The neighbors in the neighborhood in Hume - Brocton are lower-middle income, making it a below average income neighborhood. NeighborhoodScout's research shows that this neighborhood has an income lower than 67.8% of U.S. neighborhoods. In addition, 7.9% of the children seventeen and under living in this neighborhood are living below the federal poverty line, which is a lower rate of childhood poverty than is found in 56.6% of America's neighborhoods.
What we choose to do for a living reflects who we are. Each neighborhood has a different mix of occupations represented, and together these tell you about the neighborhood and help you understand if this neighborhood may fit your lifestyle.
In the neighborhood, 29.9% of the working population is employed in manufacturing and laborer occupations. The second most important occupational group in this neighborhood is sales and service jobs, from major sales accounts, to working in fast food restaurants, with 27.2% of the residents employed. Other residents here are employed in executive, management, and professional occupations (23.4%), and 17.5% in clerical, assistant, and tech support occupations.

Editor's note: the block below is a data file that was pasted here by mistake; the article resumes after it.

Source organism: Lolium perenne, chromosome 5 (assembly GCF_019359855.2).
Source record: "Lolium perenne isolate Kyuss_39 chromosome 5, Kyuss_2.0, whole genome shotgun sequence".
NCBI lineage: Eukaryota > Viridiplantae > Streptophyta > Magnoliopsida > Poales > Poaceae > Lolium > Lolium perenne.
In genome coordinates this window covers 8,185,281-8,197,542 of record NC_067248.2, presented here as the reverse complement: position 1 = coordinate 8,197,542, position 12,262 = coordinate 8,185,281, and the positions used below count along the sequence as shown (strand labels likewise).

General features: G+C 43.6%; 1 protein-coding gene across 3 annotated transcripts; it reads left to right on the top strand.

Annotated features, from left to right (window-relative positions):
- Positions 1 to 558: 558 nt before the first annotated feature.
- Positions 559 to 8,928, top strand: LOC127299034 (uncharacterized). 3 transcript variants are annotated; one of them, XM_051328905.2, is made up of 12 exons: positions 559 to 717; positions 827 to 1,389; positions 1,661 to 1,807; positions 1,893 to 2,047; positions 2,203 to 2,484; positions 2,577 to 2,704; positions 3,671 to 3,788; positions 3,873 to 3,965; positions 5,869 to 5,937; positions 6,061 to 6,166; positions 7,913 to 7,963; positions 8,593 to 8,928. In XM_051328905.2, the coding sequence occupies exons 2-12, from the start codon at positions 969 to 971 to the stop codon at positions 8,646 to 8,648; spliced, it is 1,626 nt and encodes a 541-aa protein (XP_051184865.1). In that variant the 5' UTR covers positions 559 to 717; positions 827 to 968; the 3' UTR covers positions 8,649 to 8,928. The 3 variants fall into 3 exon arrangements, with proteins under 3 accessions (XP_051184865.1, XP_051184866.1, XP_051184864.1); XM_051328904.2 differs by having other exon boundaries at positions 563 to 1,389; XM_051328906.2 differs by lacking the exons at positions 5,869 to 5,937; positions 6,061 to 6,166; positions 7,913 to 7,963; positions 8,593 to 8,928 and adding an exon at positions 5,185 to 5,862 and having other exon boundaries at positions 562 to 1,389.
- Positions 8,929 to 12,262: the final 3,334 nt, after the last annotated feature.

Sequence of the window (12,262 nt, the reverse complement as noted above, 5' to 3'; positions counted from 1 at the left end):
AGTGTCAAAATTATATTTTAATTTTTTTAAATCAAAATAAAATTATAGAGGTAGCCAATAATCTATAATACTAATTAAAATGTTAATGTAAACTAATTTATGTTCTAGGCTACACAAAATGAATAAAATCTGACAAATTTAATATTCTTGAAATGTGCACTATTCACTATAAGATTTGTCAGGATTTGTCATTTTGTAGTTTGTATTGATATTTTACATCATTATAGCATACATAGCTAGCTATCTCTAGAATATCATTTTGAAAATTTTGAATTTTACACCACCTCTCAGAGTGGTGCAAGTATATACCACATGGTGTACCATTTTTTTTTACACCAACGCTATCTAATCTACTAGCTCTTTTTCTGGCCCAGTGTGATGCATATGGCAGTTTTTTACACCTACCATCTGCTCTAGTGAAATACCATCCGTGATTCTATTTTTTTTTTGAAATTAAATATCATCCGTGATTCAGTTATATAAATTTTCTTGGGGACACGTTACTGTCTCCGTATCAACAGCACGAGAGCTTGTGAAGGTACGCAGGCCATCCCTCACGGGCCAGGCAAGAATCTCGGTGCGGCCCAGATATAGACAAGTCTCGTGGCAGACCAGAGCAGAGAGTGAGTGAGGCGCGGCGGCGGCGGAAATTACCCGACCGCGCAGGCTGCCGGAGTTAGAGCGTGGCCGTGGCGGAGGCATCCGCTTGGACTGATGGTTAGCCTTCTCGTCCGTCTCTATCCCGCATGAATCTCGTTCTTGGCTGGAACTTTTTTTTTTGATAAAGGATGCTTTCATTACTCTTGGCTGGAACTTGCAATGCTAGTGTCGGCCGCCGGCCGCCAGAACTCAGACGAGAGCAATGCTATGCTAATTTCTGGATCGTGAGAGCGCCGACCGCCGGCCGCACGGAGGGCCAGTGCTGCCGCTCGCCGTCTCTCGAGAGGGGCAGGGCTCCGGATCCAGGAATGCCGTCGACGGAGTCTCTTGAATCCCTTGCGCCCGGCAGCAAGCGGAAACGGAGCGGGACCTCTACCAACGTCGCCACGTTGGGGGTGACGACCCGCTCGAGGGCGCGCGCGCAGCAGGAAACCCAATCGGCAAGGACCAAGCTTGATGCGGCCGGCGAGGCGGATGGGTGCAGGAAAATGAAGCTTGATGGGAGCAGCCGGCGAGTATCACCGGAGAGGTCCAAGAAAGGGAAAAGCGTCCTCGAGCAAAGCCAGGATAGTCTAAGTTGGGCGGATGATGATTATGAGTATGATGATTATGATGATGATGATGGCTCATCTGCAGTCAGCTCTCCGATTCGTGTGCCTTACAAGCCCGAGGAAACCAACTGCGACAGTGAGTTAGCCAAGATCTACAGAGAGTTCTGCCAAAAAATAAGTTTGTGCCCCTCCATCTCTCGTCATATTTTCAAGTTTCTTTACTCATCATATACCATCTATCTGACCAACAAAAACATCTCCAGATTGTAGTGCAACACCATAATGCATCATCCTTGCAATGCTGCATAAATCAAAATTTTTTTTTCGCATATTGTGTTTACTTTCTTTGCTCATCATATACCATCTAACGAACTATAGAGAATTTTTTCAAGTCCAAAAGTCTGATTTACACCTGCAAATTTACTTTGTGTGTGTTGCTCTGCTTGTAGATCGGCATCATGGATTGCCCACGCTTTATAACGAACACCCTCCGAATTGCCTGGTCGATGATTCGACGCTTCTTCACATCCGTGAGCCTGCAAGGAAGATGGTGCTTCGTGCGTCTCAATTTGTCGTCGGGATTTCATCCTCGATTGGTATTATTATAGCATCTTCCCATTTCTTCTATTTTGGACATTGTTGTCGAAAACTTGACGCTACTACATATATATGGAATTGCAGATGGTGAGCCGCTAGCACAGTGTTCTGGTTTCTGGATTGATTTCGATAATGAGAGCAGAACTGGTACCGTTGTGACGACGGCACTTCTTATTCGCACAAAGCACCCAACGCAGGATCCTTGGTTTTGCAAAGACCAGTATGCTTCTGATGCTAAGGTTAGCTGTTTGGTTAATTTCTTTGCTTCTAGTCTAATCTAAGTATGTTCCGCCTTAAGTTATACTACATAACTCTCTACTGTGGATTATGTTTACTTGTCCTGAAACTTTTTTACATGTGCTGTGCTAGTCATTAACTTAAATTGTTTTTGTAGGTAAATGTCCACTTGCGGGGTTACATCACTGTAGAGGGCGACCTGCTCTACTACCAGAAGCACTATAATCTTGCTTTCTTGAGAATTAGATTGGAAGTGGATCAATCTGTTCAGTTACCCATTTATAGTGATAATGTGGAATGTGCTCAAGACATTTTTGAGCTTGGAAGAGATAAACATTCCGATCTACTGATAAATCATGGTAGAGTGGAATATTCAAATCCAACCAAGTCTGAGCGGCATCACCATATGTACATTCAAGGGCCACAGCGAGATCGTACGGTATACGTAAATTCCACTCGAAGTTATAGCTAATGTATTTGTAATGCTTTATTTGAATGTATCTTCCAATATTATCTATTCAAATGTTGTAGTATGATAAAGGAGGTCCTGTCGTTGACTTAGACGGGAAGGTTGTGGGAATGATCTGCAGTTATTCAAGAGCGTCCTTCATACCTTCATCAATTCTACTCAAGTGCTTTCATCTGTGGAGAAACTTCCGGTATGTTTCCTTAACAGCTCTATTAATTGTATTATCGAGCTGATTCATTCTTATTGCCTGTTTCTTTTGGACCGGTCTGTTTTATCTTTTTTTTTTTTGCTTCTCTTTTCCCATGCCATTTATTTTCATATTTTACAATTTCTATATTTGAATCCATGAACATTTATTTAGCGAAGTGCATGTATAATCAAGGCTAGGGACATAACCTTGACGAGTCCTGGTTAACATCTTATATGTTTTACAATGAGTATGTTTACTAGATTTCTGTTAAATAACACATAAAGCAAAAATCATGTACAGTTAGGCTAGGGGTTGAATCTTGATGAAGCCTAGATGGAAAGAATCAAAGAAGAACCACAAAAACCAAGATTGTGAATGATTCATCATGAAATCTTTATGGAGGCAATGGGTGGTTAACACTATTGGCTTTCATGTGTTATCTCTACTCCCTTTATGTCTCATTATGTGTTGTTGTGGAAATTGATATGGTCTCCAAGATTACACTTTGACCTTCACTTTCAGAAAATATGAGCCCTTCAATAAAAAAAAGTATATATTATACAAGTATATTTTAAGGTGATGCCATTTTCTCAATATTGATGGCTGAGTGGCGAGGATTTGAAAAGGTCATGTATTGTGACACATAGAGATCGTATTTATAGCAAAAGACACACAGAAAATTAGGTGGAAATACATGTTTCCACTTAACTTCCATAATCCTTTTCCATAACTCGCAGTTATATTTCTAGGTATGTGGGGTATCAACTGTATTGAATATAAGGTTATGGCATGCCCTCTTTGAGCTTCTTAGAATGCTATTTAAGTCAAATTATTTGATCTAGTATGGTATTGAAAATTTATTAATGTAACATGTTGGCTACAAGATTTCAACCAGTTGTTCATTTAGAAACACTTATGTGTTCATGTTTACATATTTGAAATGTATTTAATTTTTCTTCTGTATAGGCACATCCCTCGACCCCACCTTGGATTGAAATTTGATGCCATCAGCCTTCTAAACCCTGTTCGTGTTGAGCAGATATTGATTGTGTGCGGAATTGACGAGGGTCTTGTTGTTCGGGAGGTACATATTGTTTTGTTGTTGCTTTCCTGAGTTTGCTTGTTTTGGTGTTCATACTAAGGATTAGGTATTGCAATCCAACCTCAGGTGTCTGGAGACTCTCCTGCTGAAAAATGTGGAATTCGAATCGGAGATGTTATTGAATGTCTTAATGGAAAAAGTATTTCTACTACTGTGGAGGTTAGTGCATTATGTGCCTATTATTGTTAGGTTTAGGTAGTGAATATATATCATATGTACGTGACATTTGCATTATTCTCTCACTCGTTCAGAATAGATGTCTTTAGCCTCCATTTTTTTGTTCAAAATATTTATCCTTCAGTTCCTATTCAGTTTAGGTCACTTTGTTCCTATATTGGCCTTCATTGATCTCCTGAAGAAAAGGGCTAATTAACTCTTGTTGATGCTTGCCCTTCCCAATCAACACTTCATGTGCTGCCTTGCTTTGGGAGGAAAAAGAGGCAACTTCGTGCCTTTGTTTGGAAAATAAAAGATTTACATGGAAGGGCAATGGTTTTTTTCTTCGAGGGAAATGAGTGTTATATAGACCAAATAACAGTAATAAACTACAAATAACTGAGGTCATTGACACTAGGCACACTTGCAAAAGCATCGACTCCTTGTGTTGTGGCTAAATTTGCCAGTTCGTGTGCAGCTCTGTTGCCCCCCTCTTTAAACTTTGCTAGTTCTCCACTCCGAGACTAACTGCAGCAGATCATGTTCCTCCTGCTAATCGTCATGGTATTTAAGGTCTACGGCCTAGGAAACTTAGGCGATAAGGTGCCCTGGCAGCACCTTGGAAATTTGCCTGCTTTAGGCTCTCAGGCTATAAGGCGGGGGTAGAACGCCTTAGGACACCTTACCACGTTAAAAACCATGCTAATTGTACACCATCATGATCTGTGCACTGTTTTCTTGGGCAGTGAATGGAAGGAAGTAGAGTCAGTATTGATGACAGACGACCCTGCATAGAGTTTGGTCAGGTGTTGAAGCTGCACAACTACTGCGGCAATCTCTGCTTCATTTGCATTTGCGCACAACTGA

The most common language spoken in the neighborhood is English, spoken by 96.6% of households. Some people also speak Spanish (2.2%).
Culture is the shared learned behavior of peoples. Undeniably, different ethnicities and ancestries have different cultural traditions, and as a result, neighborhoods with concentrations of residents of one or another ethnicities or ancestries will express those cultures. It is what makes the North End in Boston so fun to visit for the Italian restaurants, bakeries, culture, and charm, and similarly, why people enjoy visiting Chinatown in San Francisco.